After the process 900 of merging the results is finished, the process 500 of saving and updating the results may continue after step 920. At step 528, the merged results may be displayed. The merged results may be displayed in a graphical user interface, such as the graphical user interface 600 depicted in FIG. 10, according to one embodiment. The changed values may be italicized as shown in FIG. 10. According to other embodiments of the invention, the changed values may be highlighted or displayed next to the original stored values for comparison. After the merged results have been displayed, the process 500 of updating the results may terminate at step 530.

Other embodiments of the invention are also contemplated which provide different variations of the above process of storing and updating query results. For instance, one embodiment may provide that selected rows are not be deleted from the stored results where the row has been deleted from the underlying table in the database. As an alternative, such rows may remain in the merged results, but the row may be marked with a notification message which explains that the underlying data contained in the row has been deleted.

Updating Query Results with Results in Restricting Fields

In some cases, a user may wish to update rows in a more selective manner. For instance, the user may wish identify rows to be updated based on more specific criteria than identifier values for each row, especially where a given identifier value identifies more rows in the query results than the user wishes to update. Thus, with respect to the query results depicted in the graphical user interface 600 in FIG. 6, if the user selects row 2 to be updated, using the above method for updating query results may cause both rows 2 and 3 to be updated because both rows are identified by the same identifier value (Patient_ID equal to 456). In some cases, the user may wish to update all of the data regarding patient 456. In other cases, the user may only wish to update the selected row.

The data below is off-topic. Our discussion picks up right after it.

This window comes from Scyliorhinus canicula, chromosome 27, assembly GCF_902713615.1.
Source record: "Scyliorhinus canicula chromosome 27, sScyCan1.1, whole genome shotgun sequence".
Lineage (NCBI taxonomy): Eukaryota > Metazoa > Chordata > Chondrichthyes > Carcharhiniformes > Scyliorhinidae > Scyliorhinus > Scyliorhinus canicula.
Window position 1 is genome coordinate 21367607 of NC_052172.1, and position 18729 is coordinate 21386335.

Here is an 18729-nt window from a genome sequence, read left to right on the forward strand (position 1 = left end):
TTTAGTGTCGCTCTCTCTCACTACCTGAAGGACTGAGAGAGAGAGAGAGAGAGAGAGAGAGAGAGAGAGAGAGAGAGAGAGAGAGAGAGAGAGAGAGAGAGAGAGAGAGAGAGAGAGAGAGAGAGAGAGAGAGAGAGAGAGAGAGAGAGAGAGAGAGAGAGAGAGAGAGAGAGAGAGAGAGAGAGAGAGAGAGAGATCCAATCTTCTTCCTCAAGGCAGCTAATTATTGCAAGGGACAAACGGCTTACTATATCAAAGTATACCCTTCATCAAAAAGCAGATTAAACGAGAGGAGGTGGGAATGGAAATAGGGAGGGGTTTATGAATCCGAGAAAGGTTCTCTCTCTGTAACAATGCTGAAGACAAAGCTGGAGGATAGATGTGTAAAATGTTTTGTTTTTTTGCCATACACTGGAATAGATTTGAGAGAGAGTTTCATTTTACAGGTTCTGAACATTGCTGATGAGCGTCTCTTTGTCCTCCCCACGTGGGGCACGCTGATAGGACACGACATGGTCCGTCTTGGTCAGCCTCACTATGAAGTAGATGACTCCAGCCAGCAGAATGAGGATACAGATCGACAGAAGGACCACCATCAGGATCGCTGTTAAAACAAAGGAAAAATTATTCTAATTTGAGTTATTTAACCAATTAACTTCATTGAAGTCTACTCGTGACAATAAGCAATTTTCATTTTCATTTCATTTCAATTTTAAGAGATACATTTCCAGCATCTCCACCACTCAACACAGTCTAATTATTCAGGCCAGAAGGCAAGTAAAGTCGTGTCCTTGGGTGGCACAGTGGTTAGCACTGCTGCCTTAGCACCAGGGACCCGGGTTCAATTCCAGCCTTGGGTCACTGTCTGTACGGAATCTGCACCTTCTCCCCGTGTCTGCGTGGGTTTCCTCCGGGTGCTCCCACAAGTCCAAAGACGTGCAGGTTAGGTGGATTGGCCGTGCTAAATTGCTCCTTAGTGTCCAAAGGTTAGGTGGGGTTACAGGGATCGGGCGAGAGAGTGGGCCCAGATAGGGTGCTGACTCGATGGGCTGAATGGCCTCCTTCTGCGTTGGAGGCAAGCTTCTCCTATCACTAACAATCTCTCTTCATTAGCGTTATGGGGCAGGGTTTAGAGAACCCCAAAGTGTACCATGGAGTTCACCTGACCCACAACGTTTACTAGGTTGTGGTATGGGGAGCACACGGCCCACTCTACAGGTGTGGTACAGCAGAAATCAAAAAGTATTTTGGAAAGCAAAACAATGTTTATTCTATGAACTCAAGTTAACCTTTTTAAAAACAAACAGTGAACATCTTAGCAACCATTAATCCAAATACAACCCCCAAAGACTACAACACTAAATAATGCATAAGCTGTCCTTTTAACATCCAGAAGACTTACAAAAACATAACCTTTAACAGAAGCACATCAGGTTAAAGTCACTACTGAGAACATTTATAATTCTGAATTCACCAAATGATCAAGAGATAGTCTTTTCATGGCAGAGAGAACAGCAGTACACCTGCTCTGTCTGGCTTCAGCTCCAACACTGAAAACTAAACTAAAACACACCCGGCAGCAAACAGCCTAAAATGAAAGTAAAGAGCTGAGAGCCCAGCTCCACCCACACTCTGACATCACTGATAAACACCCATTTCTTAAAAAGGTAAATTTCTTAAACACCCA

To allow the user to be more selective in updating rows, the user may be provided with modified queries which utilize restricting fields. Restricting fields, as the name implies, restrict modified queries so that only updated rows containing both the identifier value and the value in the restricting field are returned. Values in restricting fields may be referred to as restricting values. As an example of the use of restricting fields, if the user uses the graphical user interface 600 to select row 2 to be updated, and if the Test_Type column is designated as a restricting field, the modified query will only update rows with a matching identifier value (Patient_ID equal to 456) and a matching restricting value in the restricting field (Test_Type equal to “Type A”, where “Type A” is the restricting value). According to one embodiment of the invention, the user may be allowed to specify which columns in the query results should be used as restricting fields. According to another embodiment of the invention, the restricting fields may be defined as an attribute of a logical field in a data repository abstraction (described above).

The process for storing and updating stored results utilizing restricting fields is similar to the process depicted in FIG. 5 for storing and updating results where restricting fields are not used. According to one embodiment, the process for updating results using restricting fields may only differ with respect to modifying the stored query and merging the updated results (both of which are described below). Thus, the process may begin by storing the query, query results, and identifier values for the results. After the query information is stored, the process may retrieve and display the results, and a request to update a selected subset of rows in the stored results may be received. Upon receiving a request to update selected rows, the stored query and identifier values may be retrieved, and the query may be modified using identifier values and restricting fields to retrieve the selected rows.